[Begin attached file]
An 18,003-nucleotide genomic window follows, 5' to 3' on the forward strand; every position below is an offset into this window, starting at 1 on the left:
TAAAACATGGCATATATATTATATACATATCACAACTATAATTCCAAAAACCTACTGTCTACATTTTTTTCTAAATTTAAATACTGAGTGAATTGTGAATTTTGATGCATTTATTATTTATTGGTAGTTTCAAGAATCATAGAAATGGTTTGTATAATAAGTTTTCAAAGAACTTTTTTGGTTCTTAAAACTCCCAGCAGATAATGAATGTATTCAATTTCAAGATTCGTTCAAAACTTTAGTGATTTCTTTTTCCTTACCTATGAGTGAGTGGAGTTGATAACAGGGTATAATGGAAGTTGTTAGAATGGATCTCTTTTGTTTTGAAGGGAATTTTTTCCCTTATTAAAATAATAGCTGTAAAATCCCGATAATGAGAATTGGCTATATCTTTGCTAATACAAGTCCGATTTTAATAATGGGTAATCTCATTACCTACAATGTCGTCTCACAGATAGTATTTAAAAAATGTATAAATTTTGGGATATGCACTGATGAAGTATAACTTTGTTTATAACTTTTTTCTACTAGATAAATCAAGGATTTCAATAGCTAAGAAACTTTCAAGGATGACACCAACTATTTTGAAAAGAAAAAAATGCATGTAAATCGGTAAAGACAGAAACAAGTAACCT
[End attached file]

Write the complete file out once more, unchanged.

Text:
An 18,003-nucleotide genomic window follows, 5' to 3' on the forward strand; every position below is an offset into this window, starting at 1 on the left:
TAAAACATGGCATATATATTATATACATATCACAACTATAATTCCAAAAACCTACTGTCTACATTTTTTTCTAAATTTAAATACTGAGTGAATTGTGAATTTTGATGCATTTATTATTTATTGGTAGTTTCAAGAATCATAGAAATGGTTTGTATAATAAGTTTTCAAAGAACTTTTTTGGTTCTTAAAACTCCCAGCAGATAATGAATGTATTCAATTTCAAGATTCGTTCAAAACTTTAGTGATTTCTTTTTCCTTACCTATGAGTGAGTGGAGTTGATAACAGGGTATAATGGAAGTTGTTAGAATGGATCTCTTTTGTTTTGAAGGGAATTTTTTCCCTTATTAAAATAATAGCTGTAAAATCCCGATAATGAGAATTGGCTATATCTTTGCTAATACAAGTCCGATTTTAATAATGGGTAATCTCATTACCTACAATGTCGTCTCACAGATAGTATTTAAAAAATGTATAAATTTTGGGATATGCACTGATGAAGTATAACTTTGTTTATAACTTTTTTCTACTAGATAAATCAAGGATTTCAATAGCTAAGAAACTTTCAAGGATGACACCAACTATTTTGAAAAGAAAAAAATGCATGTAAATCGGTAAAGACAGAAACAAGTAACCT